Her heart fluttered. “That would be fine.”

“I hoped you’d say that.” He lowered to the seat.

She bowed her head to hide the rosiness surfacing on her cheeks. Is he flirting with me? She stole a glimpse in his direction.

He stared at her.

Her cheeks reddened more. He saw me look. Should I say something? What would I say? I suppose I could introduce myself.  I should probably introduce myself. Or is that too….

He interrupted her thoughts. “Where are you heading today?”

“Eliza Brickman,” she blurted.


“New York City! I mean my name is Eliza, and I’m headed to New York.” She could taste her stupidity saturating her tongue.

“I’m pleased to meet you Eliza-headed-for-New-York. I’m Warren Moore-headed-there-too.” His mouth curved into a sultry smile.

She was sure her heart failed to take a beat.  

The train’s whistle howled.

She jumped. Without a second warning, the train lurched forward offsetting her balance. Her face plunged into Warren’s chest as her hands grabbed the top of his thighs.

He grinned with shock and enjoyment. “Most ladies demand a date before embracing, but this works for me.”

She scrambled backward, her eyes bulging in horror.  “I–I–I am so sorry! The train moved so quick that I lost my balance and I—”

He held up his hand. “Don’t apologize. You may sit on my lap for the duration of the trip if you’d like.”

Her mouth dropped open. She knew her eyes looked like saucers.

“I’m only teasing. But I have to say.” He leaned forward. “You are a sweet doll.”

She managed a thank you.

“Any time.” His smile was suggestive.

Her mind muddled beneath the allure of his charm. She fidgeted with the pearl buttons on her gloves. Below her lashes, she saw him tilt to the side. His eyes traveled up her legs, over her hips, and paused above her midriff. Her head snapped upright.

He met her astonished eyes and smiled. “Nice ankles.”

She released a small gasp.

He opened his hands in surrender. “I’d compliment more, but that’s all I can see.”

She gasped again.

“I mean no offense. I simply wanted to appreciate the beauty before me.”

She didn’t know if she should be angry or flattered. His boldness was entirely unsettling and, well, exciting.

He changed the topic. “Do you live in New York City?”

She inhaled. “I’m going there today for the first time. Do you?”

“I do. I was visiting a friend in Jersey.”

Eliza didn’t catch the sarcasm that accentuated the word friend.

“Are you visiting someone in Manhattan?” he asked.

“No. I’m going to pursue a career as a singer. I want to make albums and perform. I want to hear those wonderful rhythms of jazz and see New York City in all its glory.”

A throaty laugh burst from his mouth. “Are you sure? New York City has pretty rough edges. And most debs are lost as to what—”

“I may be a debutante, but I’m not incompetent!”

“I’m not trying to insult you baby, but New York is no playground. Sure it’s a land of opportunity, but you’ve got to know where to go…and where not to. Besides, you’re gonna stand out.”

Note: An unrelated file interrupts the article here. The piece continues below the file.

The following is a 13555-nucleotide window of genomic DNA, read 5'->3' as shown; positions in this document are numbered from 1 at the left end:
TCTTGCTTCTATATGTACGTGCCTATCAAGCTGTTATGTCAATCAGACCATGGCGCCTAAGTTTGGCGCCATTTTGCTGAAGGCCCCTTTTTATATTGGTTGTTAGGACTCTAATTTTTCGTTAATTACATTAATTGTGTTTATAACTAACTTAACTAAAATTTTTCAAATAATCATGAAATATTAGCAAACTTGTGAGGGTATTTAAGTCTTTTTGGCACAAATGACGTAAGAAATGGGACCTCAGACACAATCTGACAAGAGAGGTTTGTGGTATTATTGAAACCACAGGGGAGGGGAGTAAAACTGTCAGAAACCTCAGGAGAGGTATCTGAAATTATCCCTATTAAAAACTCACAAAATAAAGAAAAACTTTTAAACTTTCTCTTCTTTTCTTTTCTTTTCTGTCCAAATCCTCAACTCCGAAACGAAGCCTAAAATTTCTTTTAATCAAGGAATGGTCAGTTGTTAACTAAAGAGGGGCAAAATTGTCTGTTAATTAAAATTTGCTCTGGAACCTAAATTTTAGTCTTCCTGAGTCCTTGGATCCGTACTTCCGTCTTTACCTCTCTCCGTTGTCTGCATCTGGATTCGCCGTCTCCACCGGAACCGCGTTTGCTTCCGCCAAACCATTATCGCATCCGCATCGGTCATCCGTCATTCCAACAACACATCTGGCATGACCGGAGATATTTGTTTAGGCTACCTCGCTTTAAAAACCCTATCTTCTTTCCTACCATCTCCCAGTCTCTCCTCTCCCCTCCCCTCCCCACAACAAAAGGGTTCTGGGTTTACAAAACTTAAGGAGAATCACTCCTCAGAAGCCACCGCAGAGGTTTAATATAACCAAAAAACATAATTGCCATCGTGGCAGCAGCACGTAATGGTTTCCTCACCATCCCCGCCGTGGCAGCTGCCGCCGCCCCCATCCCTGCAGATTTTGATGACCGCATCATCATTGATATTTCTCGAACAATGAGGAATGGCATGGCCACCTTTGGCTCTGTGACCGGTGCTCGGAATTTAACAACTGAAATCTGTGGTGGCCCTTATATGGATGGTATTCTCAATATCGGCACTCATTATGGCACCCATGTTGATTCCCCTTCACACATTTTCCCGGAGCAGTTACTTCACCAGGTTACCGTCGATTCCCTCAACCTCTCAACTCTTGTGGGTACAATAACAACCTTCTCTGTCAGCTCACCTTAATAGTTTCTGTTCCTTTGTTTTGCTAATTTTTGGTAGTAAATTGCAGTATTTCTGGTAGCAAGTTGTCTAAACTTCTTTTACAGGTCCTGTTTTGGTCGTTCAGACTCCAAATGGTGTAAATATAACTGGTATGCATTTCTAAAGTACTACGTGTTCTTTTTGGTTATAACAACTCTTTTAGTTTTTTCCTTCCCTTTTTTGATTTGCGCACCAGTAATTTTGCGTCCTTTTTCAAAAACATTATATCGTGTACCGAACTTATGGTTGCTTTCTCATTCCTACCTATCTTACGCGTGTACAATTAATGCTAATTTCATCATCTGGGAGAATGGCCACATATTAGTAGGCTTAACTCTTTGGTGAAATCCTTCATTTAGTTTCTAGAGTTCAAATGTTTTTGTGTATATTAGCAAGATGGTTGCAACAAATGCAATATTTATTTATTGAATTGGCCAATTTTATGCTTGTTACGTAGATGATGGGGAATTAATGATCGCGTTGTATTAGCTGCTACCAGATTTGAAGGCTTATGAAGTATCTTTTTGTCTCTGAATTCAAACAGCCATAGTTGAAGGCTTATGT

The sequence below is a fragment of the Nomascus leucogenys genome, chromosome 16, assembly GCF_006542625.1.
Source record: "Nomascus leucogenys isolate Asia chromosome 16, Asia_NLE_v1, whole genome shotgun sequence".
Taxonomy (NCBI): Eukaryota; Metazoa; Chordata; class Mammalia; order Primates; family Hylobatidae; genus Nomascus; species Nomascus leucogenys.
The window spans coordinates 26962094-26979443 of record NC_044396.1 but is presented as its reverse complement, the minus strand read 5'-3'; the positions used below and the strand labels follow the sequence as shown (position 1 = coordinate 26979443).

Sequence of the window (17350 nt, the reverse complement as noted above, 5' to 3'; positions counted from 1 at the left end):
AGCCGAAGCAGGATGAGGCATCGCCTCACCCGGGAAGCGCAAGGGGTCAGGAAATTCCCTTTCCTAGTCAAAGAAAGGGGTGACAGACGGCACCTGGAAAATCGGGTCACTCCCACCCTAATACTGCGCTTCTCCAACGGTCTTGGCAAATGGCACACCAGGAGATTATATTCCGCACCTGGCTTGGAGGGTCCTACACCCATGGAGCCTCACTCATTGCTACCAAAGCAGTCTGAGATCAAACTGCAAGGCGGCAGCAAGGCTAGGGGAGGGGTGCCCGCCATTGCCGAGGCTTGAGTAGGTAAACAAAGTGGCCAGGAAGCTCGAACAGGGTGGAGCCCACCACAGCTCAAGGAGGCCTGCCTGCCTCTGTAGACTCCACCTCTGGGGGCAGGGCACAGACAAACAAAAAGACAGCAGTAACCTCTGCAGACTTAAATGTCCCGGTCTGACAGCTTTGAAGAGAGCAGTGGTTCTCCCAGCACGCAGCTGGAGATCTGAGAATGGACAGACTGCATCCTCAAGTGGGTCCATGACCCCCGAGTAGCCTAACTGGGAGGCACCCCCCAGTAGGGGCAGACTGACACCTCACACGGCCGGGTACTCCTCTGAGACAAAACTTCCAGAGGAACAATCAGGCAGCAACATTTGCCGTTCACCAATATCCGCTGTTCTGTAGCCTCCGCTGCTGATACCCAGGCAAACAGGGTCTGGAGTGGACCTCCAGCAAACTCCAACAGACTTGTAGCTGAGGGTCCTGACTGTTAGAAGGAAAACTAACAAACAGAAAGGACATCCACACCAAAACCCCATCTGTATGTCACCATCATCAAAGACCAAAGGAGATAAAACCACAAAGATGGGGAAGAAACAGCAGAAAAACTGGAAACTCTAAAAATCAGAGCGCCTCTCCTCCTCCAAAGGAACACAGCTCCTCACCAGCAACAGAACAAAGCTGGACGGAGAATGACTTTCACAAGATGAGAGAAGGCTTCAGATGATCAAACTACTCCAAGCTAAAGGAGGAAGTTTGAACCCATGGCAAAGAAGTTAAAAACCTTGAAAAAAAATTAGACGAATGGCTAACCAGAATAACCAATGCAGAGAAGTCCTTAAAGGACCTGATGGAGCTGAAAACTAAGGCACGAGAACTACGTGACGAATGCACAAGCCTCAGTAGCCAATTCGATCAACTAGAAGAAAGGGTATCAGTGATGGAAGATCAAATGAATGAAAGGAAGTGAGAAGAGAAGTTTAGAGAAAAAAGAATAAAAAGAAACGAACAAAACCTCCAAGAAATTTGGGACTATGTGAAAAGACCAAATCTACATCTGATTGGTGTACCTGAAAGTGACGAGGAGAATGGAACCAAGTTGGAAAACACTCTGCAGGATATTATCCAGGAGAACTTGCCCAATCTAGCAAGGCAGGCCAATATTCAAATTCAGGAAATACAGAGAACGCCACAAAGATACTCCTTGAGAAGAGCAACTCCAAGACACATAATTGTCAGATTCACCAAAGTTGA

“What do you mean?”

“Look at you.” He indicated with a wave. “Long dress. Gloves. Hair piled on your head, even though a ringlet has managed to sneak out.”

She brushed the curl behind her ear.

“Don’t get me wrong. I enjoy the black curls. But Manhattan girls aren’t like you. They wear short skirts and smoke like chimneys. To tell you the truth, I’m not sure you can handle it.”

His words stirred her insecurity. If he thinks I can’t handle it, maybe it is too dangerous. I don’t know anyone or anything about New York. Why on earth did I let Hugh talk me into this? Her shoulders drooped. She felt defeated once again and turned despondently to the window. Maybe I should go home. Then a new thought occurred to her. If I go home, they win. Again. Her eyes darkened. I won’t let others continue to dictate my life. I can’t retreat at the first sign of opposition. I said I have what it takes. It’s time to prove it.

It didn’t matter what others thought. She wanted to live. Not for her father. Not for her mother. But for herself. She trained a pair of blazing blue eyes upon him. “How dare you judge me? You know nothing except what you see on the outside. I’ll do better than survive in Manhattan; I’ll be great in Manhattan! I will sing and perform. No one and no city can stop me.”

A subtle smirk crept to his lips. He hadn’t expected this feistiness. Maybe there’s more to this girl than meets the eye. “I did judge you, and I apologize. With that attitude, you’ll do fine.”

“I’ll do better than fine.” She crossed her arms.

His eyebrow arched. Spirited little dame. Leaning forward with a hand on his knee, he spoke in a low, husky tone. “You sure will. I think you’re going to like New York City.”


Penn Station in the 1900’s


Is it time to chase your dreams?


Tell me your thoughts and what this scene meant to you.

Picture References:

Picture One (Interior of Railway Carriage) –

Picture Two –

Picture Three –